The American Samoa Island of Ta’u used to be entirely dependent on diesel power
The remote American Samoa island of Ta’u, located about 2,600 miles southwest of Hawaii and about 4,800 miles from the US mainland, used to depend entirely on imported diesel fuel for its electricity. But since last November, the energy needs of its 600 residents are totally covered by solar power. In a project that took less than a year to develop and execute, an array of 5,328 solar panels and 60 Tesla Powerpacks were installed. Tesla and SolarCity created a 1.4 MW microgrid with a storage capacity of 6MWh, that can cover the island’s power needs for 3 full days without sun. (After a cloudy day, the microgrid absorbs enough solar energy in just 7 hours of sunlight to top the Powerpacks back up to 100% capacity). The project was funded by the American Samoa Power Authority, the Environmental Protection Agency, and the Department of the Interior, and is expected to allow the island to save significantly on energy costs.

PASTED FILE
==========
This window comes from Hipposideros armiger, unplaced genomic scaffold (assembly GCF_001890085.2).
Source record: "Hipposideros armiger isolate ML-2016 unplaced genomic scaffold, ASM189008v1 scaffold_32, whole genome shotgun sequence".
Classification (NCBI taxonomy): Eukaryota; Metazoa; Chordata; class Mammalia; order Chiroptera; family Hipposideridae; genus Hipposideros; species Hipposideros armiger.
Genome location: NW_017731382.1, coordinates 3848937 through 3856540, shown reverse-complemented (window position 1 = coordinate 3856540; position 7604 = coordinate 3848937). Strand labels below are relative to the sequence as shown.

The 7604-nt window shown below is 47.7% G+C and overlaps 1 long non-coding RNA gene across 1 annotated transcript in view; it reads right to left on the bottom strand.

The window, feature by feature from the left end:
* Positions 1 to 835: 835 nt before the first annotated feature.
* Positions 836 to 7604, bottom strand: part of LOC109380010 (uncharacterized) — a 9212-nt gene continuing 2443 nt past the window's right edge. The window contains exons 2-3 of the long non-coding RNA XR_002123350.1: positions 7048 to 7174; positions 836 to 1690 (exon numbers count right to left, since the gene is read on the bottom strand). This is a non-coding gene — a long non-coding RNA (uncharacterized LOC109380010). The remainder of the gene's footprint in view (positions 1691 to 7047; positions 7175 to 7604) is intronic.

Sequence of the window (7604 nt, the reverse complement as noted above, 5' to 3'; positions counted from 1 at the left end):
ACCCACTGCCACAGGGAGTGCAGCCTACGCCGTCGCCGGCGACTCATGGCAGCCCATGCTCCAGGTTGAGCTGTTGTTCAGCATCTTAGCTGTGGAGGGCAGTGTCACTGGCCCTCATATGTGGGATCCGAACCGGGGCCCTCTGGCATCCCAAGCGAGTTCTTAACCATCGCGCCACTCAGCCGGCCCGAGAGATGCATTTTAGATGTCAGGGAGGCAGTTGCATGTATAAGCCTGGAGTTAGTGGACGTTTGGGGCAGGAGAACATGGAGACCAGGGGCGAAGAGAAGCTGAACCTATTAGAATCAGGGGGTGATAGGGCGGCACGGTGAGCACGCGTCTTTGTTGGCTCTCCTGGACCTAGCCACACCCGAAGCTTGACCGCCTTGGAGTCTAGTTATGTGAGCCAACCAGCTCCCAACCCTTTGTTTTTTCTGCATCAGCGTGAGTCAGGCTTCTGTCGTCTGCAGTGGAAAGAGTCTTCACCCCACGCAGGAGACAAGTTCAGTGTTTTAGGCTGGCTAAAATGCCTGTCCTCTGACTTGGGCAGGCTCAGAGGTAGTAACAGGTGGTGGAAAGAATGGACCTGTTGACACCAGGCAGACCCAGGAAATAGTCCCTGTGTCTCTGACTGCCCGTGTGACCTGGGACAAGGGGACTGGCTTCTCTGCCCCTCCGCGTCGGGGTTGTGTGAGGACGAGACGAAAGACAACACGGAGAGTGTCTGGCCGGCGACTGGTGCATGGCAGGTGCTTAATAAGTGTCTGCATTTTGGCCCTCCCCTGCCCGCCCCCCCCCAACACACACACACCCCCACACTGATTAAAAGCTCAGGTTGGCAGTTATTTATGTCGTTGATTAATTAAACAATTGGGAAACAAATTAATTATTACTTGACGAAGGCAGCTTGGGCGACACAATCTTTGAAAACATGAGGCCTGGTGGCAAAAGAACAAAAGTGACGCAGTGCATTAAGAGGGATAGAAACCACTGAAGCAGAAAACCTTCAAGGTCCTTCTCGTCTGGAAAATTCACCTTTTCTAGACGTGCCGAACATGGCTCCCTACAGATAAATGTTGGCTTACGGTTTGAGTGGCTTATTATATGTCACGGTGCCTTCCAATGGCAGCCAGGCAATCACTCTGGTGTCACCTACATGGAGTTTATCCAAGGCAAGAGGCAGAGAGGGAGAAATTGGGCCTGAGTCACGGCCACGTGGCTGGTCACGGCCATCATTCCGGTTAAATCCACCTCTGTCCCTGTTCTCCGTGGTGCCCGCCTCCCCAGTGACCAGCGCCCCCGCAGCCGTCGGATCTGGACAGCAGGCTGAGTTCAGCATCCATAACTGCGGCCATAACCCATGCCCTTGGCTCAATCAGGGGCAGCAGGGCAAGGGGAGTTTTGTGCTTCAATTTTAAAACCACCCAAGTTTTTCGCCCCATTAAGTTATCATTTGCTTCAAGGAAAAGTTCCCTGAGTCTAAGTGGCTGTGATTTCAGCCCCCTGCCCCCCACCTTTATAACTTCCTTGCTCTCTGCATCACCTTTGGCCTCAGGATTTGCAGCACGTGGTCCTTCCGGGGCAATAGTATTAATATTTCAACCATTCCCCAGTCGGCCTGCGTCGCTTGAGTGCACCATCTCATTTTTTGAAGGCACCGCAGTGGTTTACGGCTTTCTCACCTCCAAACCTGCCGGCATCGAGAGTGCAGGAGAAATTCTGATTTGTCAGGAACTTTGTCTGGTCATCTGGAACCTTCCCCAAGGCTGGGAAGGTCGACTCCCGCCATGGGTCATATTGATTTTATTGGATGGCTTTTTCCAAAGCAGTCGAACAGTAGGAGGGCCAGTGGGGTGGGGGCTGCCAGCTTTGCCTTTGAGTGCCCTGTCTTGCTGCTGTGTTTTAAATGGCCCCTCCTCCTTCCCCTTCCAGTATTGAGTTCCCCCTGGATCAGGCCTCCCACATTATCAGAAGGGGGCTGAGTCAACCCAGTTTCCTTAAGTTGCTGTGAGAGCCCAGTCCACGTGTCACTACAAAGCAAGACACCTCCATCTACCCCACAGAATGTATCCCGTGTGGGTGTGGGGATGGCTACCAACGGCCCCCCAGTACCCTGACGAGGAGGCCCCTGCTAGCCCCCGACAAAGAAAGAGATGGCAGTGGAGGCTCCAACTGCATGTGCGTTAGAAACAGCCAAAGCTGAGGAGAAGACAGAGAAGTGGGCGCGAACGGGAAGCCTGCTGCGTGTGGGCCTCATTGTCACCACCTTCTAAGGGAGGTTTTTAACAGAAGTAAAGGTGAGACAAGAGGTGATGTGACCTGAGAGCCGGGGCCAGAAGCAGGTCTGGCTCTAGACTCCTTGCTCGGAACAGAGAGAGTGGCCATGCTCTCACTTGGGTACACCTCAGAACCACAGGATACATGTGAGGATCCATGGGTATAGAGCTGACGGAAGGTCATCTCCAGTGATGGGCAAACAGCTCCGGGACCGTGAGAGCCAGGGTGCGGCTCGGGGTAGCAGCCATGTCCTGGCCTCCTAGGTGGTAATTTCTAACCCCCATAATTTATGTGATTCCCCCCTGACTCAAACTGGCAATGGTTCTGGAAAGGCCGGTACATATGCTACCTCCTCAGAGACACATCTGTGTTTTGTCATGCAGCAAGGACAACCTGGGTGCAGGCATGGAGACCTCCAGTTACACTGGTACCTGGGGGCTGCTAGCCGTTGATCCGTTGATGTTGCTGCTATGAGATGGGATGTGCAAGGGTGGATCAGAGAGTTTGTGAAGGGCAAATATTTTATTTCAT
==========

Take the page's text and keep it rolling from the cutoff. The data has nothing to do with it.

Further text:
Fossil fuel dependence
Up to now, islanders had to cope with various challenges associated with living in such a remote location and diesel supply was one of them. Ta’u has depended on over 100,000 gallons of diesel shipped in from the main island of Tutuila to survive, and these shipments have been estimated to cost around $400,000 a year. The good news is that such challenges belong in the past.
‘It is fantastic what they have done, and they should provide a working model for other Pacific island countries to study, as most get six to eight sunshine hours a day, 1,000 W per m2 – which is a resource that is otherwise wasted’, said Associate Professor Ashton Patridge from the faculty of engineering at Auckland University. ‘The cost of setup for solar is high and there has been a push-back against that. But it is ideal if governments absorb that cost, especially for these remote communities that would otherwise be totally reliant on non-renewable energy sources’, he added.
‘We want all of American Samoa to be solar-powered by 2040 – but Ta’u has been the priority and test-run’, said Utu Abe Malae, executive director of the American Samoa Power Authority.
Source: The Guardian